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September 24, 2015

Survey: Climate Solutions

Specialty: Clean energy economy nonprofit that finds practical and profitable solutions to global warming

Management: Gregg Small, executive director; Kristen Sheeran, Oregon director; Eileen V. Quigley, director of strategic innovation

Founded: 1998

Headquarters: Seattle

2014 revenues: $3.4 million

Projected 2015 revenues: $2.9 million

Projects: Founding member of Renew Oregon and the Alliance for Jobs and Clean Energy, two state-level networks of leaders dedicated to strengthening the economy by reducing global warming; involving businesses in climate and clean energy policy; researching ways to transition from a fossil fuel economy to a low-carbon, clean economy



Photo by Ross Freeman/city of Mercer Island [enlarge]
Elizabeth Willmott of Climate Solutions presented a “carbon wedge” analysis in June to public officials at the King County-Cities Climate Collaboration Summit.

Jonathan Lawson, digital communications manager for Climate Solutions, answered questions from the DJC about the nonprofit’s work.

Q: What do you do for businesses, and who pays for it?

A: Climate Solutions works with businesses to promote practical and profitable solutions to our climate and energy challenges, including energy efficiency, renewable energy and alternative fuels. We help inform businesses about clean energy and energy efficiency solutions most applicable to their own operations, and give them a voice in the development of smart policy that promotes clean and efficient energy.

We played a key role in convening the Washington Businesses for Climate Action, and are organizing Washington and Oregon businesses as a powerful constituency for backing strong action to combat global warming. Climate Solutions shines a spotlight on companies that are leading in developing climate solutions, and provides opportunities for networking and engagement with other executives.

Our work is funded through support from individual donors, business sponsorships, foundation grants and fee-for-service consulting work for governmental clients.

Q: How can developers and public agencies make buildings more efficient?

A: New buildings are capable of exceptional energy performance. Designing and constructing buildings to minimize energy demand — through high-performance walls, advanced air systems, daylighting, passive solar heating, water conservation, conversion of waste heat into energy and other measures — is just the beginning.

Regular building “tune-ups” are also critical to show what’s working and what’s not. In its public buildings, King County is partnering with MacDonald-Miller, Iconics and Microsoft on an energy-smart buildings project at five King County facilities that will show county building managers the real-time energy use of their facilities. Without adding new meters or sensors, the software the managers use will draw from existing data to show where buildings are wasting energy, why, and what to fix.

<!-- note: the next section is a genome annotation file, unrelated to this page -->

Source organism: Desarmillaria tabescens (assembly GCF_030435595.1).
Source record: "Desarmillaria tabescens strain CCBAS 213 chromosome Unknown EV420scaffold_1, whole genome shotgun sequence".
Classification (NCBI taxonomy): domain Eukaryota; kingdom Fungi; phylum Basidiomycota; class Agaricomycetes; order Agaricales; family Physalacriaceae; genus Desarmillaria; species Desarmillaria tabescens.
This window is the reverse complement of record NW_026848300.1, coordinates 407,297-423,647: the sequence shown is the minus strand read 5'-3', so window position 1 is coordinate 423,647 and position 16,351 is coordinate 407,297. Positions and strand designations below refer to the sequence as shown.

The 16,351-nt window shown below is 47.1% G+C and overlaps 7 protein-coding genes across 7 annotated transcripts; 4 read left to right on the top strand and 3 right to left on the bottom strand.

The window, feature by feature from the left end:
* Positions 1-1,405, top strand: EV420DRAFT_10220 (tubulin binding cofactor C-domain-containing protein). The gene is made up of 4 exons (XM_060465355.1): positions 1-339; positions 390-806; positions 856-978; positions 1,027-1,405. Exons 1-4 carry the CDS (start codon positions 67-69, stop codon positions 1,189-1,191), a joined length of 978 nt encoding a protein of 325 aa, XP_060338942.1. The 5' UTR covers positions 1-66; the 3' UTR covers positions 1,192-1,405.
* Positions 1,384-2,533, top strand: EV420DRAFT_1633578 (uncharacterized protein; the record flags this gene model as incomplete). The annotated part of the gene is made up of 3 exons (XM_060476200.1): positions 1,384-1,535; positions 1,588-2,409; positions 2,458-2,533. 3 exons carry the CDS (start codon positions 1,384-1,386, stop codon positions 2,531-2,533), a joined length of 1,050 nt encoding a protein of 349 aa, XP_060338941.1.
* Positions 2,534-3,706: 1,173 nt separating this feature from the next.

Q: How can cities become more sustainable?

A: Cities represent over 70 percent of global carbon emissions. Over the past decade and more, local governments have made enormous progress in charting their paths to a low-carbon future through building energy efficiency, renewable energy and clean transportation. Examples include financial support for deep building retrofits, rooftop solar installation campaigns, and expansion of electric vehicle charging networks.

Local officials have set bold climate and clean energy goals, exerted political power to achieve those agendas, and are working on durable, meaningful carbon reduction solutions. These reductions are not drops in the bucket: a New Climate Economy 2015 report found that local climate actions in buildings, transportation and waste management could save $16.6 trillion from now to 2050, concluding that investments would pay for themselves within 16 years. The same report found that with national support for city efforts, savings could reach $22 trillion, and the planet could avoid emissions on the scale of India’s current carbon footprint.

Q: What’s the most exciting innovation you’ve recently seen?

A: There are two types of innovations that are important to our work. Here are examples of both:

• From a technical standpoint, the Bullitt Center in Seattle is the greenest and most efficient commercial office building in the world, producing zero carbon emissions and slashing other wastes and toxics. Many cutting-edge innovations embodied in that project are already making their way into commercial projects.

• From a policy standpoint, California stands out. With the most comprehensive climate and clean energy policies in the country if not the world, California has also shown that economic growth and cutting carbon can go hand in hand, with job growth well above national benchmarks. Increasingly, business leaders in the state are uniting behind strong climate and clean energy policies, recognizing that the state can brand itself as a world leader in the transition to a low-carbon economy.

Q: Too much regulation or not enough?

A: The Northwest is burning, and the global climate is changing faster than anyone expected. It’s not just that we are not moving fast enough in the right direction. We are continuing to move in the wrong direction. That’s why we urgently need to regulate carbon emissions, to stop exacerbating the problem. It’s important good news that the market for clean energy solutions is accelerating; we need and will have new sources of energy that are clean, sustainable and profitable. We are seeing enormous strides in energy efficiency and renewable energy.

Just as we need to keep expanding innovation on those areas, the market we have will not solve the problem of runaway carbon emissions on its own.





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